RipOffReport victorious (again) in Arizona

Last October I wrote about Global Royalties’ suit against RipOffReport (a website operated by Xcentric Ventures), which was dismissed on Section 230 grounds. The plaintiffs subsequently amended their complaint (still alleging defamation), Xcentric filed a motion to dismiss (still arguing Section 230 immunity), and, again, District Judge Frederick J. Martone, just last week, granted the motion, notwithstanding the Court’s belief that “[i]t is obvious that a website entitled RipoffReport encourages the publication of defamatory content.”

Plaintiffs made multiple attempts in their motion papers to neutralize Section 230’s protections here. First, relying on Batzel, plaintiffs argued that once the non-party poster requested removal of the allegedly defamatory content, “the statements were no longer ‘provided for publication,’ and defendants’ CDA immunity ceased at that point.” But as Judge Martone explained (recall that Mr. Sullivan is the non-party poster):

in Batzel, the court did not interpret “provided” as an ongoing process. The focus was on expectations regarding communications when they are made. The court was concerned that technology users would be discouraged from sending e-mails if website operators have no incentive to evaluate whether the content they receive is meant to be broadcast over the internet or kept private. [] There are no similar concerns in this action; Sullivan obviously meant his messages to appear on the website. Whether website operators have a duty to withdraw content when an author later changes his mind is another question-one that is not addressed by Batzel.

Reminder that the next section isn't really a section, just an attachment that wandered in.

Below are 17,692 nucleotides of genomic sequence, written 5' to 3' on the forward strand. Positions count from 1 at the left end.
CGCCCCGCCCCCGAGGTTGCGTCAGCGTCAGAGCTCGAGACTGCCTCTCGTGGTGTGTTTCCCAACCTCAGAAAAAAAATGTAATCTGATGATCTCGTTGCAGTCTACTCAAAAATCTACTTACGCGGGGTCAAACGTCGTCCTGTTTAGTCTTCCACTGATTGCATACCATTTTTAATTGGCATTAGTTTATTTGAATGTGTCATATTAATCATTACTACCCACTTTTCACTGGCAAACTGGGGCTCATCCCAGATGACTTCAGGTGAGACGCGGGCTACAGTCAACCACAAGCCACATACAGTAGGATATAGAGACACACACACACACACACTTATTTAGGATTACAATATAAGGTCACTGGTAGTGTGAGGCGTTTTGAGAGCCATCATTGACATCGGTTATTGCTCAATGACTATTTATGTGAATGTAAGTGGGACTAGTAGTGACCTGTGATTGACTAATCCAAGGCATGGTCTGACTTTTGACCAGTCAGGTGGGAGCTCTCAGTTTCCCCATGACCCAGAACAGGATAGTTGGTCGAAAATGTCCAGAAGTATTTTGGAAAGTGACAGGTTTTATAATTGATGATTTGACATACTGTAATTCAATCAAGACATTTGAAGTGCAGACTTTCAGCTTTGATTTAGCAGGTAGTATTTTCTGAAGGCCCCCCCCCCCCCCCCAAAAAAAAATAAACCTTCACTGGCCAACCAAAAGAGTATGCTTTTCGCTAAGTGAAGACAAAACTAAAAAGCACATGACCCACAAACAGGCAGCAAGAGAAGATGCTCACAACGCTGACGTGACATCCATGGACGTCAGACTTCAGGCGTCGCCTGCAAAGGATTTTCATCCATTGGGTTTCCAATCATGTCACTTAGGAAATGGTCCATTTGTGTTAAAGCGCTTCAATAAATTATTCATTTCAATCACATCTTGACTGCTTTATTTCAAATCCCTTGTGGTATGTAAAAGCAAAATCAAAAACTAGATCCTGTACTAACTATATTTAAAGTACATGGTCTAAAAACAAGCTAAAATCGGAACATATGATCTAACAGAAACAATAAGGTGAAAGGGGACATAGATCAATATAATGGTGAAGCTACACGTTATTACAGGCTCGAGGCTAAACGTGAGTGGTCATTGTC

On the subject of notice, the Court, citing Zeran, also reminded plaintiffs that

[w]ebsite-operator liability based on notice has been rejected, because each “notification would require a careful yet rapid investigation of the circumstances surrounding the posted information, a legal judgment concerning the information’s defamatory character, and an on-the-spot editorial decision whether to risk liability by allowing continued publication. . . . We conclude that liability based on an author’s notice, workable or not, is without statutory support and is contrary to well-settled precedent that the CDA is a complete bar to suit against a website operator for its “exercise of a publisher’s traditional editorial functions-such as deciding whether to publish, withdraw, postpone or alter content.

Judge Martone added that the notice argument remained moot, notwithstanding the fact that the poster of the allegedly defamatory post himself was purportedly the person requesting its removal.

Next, plaintiffs claimed that “defendants themselves constitute an “information content provider” with respect to the posted content.” The Court was not persuaded. “Plaintiffs allege only the most minor participation by defendants in actually composing the allegedly defamatory postings: Defendants provided a list of categories from which Sullivan selected the title “Con Artists” for his post. As in our order dismissing the original complaint, we conclude that this participation is insufficient as a matter of law to make defendants information content providers with respect to the postings.”

Plaintiffs also made the related argument that “defendants encourage defamatory postings from others for their own financial gain and, therefore, are partly responsible for the “creation or development” of the messages.” The Court dismissed this argument as not supported by the law (“[u]nless Congress amends the statute, it is legally (although perhaps not ethically) beside the point whether defendants refuse to remove the material, or how they might use it to their advantage”) or plaintiffs’ allegations (“plaintiffs have not alleged that defendants solicited Sullivan’s postings in particular, or that they specifically solicited any postings targeting Global. Nor have they alleged that defendants altered Sullivan’s comments, or had any more than the most passive involvement (providing a list of possible titles) in composing them”).